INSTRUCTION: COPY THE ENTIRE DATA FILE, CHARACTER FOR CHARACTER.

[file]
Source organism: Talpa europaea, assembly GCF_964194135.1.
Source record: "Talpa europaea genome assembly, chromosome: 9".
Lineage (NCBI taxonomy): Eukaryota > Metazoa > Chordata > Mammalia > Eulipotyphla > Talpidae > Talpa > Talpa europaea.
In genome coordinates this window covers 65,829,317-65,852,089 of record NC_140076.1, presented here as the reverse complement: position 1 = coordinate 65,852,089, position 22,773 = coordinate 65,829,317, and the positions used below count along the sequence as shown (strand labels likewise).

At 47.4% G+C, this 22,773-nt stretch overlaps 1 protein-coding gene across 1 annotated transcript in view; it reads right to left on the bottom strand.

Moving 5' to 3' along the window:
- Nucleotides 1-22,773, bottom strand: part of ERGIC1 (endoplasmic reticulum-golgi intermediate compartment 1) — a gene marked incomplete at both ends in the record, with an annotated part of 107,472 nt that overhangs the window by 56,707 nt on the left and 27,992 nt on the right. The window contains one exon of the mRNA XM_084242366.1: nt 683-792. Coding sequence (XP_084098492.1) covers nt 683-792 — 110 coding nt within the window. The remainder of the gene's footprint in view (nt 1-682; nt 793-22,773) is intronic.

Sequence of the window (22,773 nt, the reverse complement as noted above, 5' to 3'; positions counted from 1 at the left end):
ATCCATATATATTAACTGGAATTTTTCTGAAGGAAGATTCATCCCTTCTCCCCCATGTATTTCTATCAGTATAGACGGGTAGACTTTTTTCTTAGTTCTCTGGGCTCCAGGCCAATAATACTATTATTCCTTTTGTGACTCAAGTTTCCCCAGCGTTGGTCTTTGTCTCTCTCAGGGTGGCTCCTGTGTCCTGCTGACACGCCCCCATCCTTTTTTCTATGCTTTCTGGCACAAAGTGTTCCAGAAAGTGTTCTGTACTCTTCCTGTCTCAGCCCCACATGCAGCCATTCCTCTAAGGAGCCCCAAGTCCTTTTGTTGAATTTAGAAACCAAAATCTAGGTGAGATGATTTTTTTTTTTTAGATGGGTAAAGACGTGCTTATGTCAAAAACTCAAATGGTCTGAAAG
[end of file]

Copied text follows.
Source organism: Talpa europaea, assembly GCF_964194135.1.
Source record: "Talpa europaea genome assembly, chromosome: 9".
Lineage (NCBI taxonomy): Eukaryota > Metazoa > Chordata > Mammalia > Eulipotyphla > Talpidae > Talpa > Talpa europaea.
In genome coordinates this window covers 65,829,317-65,852,089 of record NC_140076.1, presented here as the reverse complement: position 1 = coordinate 65,852,089, position 22,773 = coordinate 65,829,317, and the positions used below count along the sequence as shown (strand labels likewise).

At 47.4% G+C, this 22,773-nt stretch overlaps 1 protein-coding gene across 1 annotated transcript in view; it reads right to left on the bottom strand.

Moving 5' to 3' along the window:
- Nucleotides 1-22,773, bottom strand: part of ERGIC1 (endoplasmic reticulum-golgi intermediate compartment 1) — a gene marked incomplete at both ends in the record, with an annotated part of 107,472 nt that overhangs the window by 56,707 nt on the left and 27,992 nt on the right. The window contains one exon of the mRNA XM_084242366.1: nt 683-792. Coding sequence (XP_084098492.1) covers nt 683-792 — 110 coding nt within the window. The remainder of the gene's footprint in view (nt 1-682; nt 793-22,773) is intronic.

Sequence of the window (22,773 nt, the reverse complement as noted above, 5' to 3'; positions counted from 1 at the left end):
ATCCATATATATTAACTGGAATTTTTCTGAAGGAAGATTCATCCCTTCTCCCCCATGTATTTCTATCAGTATAGACGGGTAGACTTTTTTCTTAGTTCTCTGGGCTCCAGGCCAATAATACTATTATTCCTTTTGTGACTCAAGTTTCCCCAGCGTTGGTCTTTGTCTCTCTCAGGGTGGCTCCTGTGTCCTGCTGACACGCCCCCATCCTTTTTTCTATGCTTTCTGGCACAAAGTGTTCCAGAAAGTGTTCTGTACTCTTCCTGTCTCAGCCCCACATGCAGCCATTCCTCTAAGGAGCCCCAAGTCCTTTTGTTGAATTTAGAAACCAAAATCTAGGTGAGATGATTTTTTTTTTTTAGATGGGTAAAGACGTGCTTATGTCAAAAACTCAAATGGTCTGAAAG